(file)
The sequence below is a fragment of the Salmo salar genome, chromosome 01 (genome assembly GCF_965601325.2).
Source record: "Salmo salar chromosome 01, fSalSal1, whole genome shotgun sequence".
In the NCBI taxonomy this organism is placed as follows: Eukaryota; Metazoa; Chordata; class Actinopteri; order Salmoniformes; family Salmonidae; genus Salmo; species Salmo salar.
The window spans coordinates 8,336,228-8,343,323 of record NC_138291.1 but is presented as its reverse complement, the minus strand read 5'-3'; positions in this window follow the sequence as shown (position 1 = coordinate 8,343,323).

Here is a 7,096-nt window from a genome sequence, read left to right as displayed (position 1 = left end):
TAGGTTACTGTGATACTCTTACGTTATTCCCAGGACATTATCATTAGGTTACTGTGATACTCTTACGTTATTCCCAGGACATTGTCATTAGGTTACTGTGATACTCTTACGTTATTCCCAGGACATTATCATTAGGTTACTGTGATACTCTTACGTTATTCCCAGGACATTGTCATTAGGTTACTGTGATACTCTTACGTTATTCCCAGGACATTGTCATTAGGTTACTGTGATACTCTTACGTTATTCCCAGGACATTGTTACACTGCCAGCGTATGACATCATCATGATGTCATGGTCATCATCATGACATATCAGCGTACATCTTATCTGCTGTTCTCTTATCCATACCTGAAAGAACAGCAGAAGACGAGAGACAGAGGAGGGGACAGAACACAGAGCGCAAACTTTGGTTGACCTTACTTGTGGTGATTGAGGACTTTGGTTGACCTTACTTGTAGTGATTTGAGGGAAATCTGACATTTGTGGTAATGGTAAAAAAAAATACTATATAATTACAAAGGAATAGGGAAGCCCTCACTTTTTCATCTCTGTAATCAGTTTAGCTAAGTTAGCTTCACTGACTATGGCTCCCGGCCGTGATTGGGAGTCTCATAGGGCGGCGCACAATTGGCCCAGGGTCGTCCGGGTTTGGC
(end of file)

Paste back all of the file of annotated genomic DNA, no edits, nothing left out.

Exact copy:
The sequence below is a fragment of the Salmo salar genome, chromosome 01 (genome assembly GCF_965601325.2).
Source record: "Salmo salar chromosome 01, fSalSal1, whole genome shotgun sequence".
In the NCBI taxonomy this organism is placed as follows: Eukaryota; Metazoa; Chordata; class Actinopteri; order Salmoniformes; family Salmonidae; genus Salmo; species Salmo salar.
The window spans coordinates 8,336,228-8,343,323 of record NC_138291.1 but is presented as its reverse complement, the minus strand read 5'-3'; positions in this window follow the sequence as shown (position 1 = coordinate 8,343,323).

Here is a 7,096-nt window from a genome sequence, read left to right as displayed (position 1 = left end):
TAGGTTACTGTGATACTCTTACGTTATTCCCAGGACATTATCATTAGGTTACTGTGATACTCTTACGTTATTCCCAGGACATTGTCATTAGGTTACTGTGATACTCTTACGTTATTCCCAGGACATTATCATTAGGTTACTGTGATACTCTTACGTTATTCCCAGGACATTGTCATTAGGTTACTGTGATACTCTTACGTTATTCCCAGGACATTGTCATTAGGTTACTGTGATACTCTTACGTTATTCCCAGGACATTGTTACACTGCCAGCGTATGACATCATCATGATGTCATGGTCATCATCATGACATATCAGCGTACATCTTATCTGCTGTTCTCTTATCCATACCTGAAAGAACAGCAGAAGACGAGAGACAGAGGAGGGGACAGAACACAGAGCGCAAACTTTGGTTGACCTTACTTGTGGTGATTGAGGACTTTGGTTGACCTTACTTGTAGTGATTTGAGGGAAATCTGACATTTGTGGTAATGGTAAAAAAAAATACTATATAATTACAAAGGAATAGGGAAGCCCTCACTTTTTCATCTCTGTAATCAGTTTAGCTAAGTTAGCTTCACTGACTATGGCTCCCGGCCGTGATTGGGAGTCTCATAGGGCGGCGCACAATTGGCCCAGGGTCGTCCGGGTTTGGC